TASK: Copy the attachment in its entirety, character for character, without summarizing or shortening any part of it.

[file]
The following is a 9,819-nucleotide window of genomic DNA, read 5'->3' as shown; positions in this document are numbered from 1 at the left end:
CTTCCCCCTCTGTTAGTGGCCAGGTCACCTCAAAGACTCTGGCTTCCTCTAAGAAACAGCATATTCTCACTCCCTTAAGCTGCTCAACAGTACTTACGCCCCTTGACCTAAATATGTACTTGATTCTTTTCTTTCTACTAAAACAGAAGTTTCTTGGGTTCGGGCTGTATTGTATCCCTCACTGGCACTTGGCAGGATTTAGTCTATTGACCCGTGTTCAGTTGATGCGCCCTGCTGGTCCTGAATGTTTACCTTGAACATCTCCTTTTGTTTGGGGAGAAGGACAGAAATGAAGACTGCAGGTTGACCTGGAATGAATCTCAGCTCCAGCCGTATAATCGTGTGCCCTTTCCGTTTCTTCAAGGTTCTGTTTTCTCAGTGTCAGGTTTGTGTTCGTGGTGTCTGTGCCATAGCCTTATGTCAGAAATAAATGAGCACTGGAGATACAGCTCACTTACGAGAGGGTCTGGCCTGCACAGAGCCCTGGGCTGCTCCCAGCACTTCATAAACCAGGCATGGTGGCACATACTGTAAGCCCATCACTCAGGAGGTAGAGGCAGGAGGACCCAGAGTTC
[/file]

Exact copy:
The following is a 9,819-nucleotide window of genomic DNA, read 5'->3' as shown; positions in this document are numbered from 1 at the left end:
CTTCCCCCTCTGTTAGTGGCCAGGTCACCTCAAAGACTCTGGCTTCCTCTAAGAAACAGCATATTCTCACTCCCTTAAGCTGCTCAACAGTACTTACGCCCCTTGACCTAAATATGTACTTGATTCTTTTCTTTCTACTAAAACAGAAGTTTCTTGGGTTCGGGCTGTATTGTATCCCTCACTGGCACTTGGCAGGATTTAGTCTATTGACCCGTGTTCAGTTGATGCGCCCTGCTGGTCCTGAATGTTTACCTTGAACATCTCCTTTTGTTTGGGGAGAAGGACAGAAATGAAGACTGCAGGTTGACCTGGAATGAATCTCAGCTCCAGCCGTATAATCGTGTGCCCTTTCCGTTTCTTCAAGGTTCTGTTTTCTCAGTGTCAGGTTTGTGTTCGTGGTGTCTGTGCCATAGCCTTATGTCAGAAATAAATGAGCACTGGAGATACAGCTCACTTACGAGAGGGTCTGGCCTGCACAGAGCCCTGGGCTGCTCCCAGCACTTCATAAACCAGGCATGGTGGCACATACTGTAAGCCCATCACTCAGGAGGTAGAGGCAGGAGGACCCAGAGTTC